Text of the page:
It is rare I know, but the online coastal forecast weather report (http://www.erh.noaa.gov/box/productDisplay.php?product=BOSCWFBOX) says we will have 5-10 knots winds for this whole week ! We usually have really iffy conditions for the month of October. That's the "Perfect Storm" month remember ? If you are contemplating one more trip before the season ends, move fast and go this week. The only day that is booked is Thursday.
On Friday, Dr. Williams landed his first and my biggest bluefin of the year, a nice fat one at 64 inches. We were fishing quite close to Chatham, and I caught it on a black squid bar with a lipstick stinger. That same day and actually, almost every day I fish there, I am marking some really decent tuna on the Furuno fishfinder. These fish are all in the "bigger than 150 pound" range. I did speak with several other charter Captains yesterday. One was fishing live bluefish in the same area I have been working, targeting these larger fish that are in the area, but didn't get a fish. At this time of year the giants move into the east of Chatham area and feed on bluefish and whatever else they can find. The other Captain was 20 miles south of this area and had a decent morning bite, but he said the action didn't last very long into the day. I believe that as this bright moon wanes and the tides get smaller you will see this tuna bite pick up quite a bit. The time of slack water will progressively move later into the morning with each day and that should also help to prolong the morning bite.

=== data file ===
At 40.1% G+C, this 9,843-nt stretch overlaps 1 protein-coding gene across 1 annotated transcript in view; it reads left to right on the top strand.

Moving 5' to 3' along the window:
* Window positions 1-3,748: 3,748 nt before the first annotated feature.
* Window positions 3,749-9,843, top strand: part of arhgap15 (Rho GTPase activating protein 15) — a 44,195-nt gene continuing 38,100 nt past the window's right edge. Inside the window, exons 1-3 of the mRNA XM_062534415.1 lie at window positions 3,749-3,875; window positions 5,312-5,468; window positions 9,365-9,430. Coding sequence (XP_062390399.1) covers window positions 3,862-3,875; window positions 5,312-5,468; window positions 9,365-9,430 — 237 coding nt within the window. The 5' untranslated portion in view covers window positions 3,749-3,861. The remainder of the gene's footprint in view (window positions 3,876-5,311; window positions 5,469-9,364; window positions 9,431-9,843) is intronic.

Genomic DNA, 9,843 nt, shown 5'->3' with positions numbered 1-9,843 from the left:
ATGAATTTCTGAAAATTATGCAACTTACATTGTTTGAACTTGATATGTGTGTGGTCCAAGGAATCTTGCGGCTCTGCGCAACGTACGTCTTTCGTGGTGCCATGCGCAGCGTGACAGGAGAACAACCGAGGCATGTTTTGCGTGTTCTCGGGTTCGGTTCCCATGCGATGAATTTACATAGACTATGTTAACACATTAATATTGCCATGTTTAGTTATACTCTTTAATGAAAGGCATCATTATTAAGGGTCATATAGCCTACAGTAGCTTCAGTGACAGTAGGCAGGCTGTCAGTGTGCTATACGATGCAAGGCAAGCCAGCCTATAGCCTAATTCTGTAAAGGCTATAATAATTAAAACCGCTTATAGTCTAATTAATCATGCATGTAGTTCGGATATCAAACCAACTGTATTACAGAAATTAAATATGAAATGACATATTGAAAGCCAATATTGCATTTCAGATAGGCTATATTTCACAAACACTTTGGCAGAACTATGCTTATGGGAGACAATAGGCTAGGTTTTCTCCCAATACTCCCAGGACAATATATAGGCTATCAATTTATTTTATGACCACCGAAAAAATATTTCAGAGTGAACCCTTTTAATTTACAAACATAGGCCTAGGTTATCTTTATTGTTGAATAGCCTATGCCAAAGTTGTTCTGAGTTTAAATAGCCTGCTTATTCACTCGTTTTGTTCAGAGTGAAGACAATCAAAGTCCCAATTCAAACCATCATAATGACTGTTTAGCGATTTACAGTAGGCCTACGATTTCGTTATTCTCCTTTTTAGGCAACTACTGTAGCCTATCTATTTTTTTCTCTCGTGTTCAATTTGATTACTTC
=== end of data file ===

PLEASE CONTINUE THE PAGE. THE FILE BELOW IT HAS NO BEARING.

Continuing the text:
Yesterday's bass trip produced another limit of stripers for Robin's charter, with only a couple of blues mixed in. Prior to that, the Johnston, Goterch, Rodriquez, Carlson, Grandchamp and Seidel charters ALL had phenominal striper fishing on their charters. Many, many times in the last week or so, we have had 2, 3 and 4 fish on the rods at once, making for some exiting action under clear blue October skies. As long as I can find some decent sand eels for bait we should be able to continue this great fishing. It seems the fish are staging up in the rips prior to their migrations, and there are plenty of bass to catch.
Bruce & Marilyn S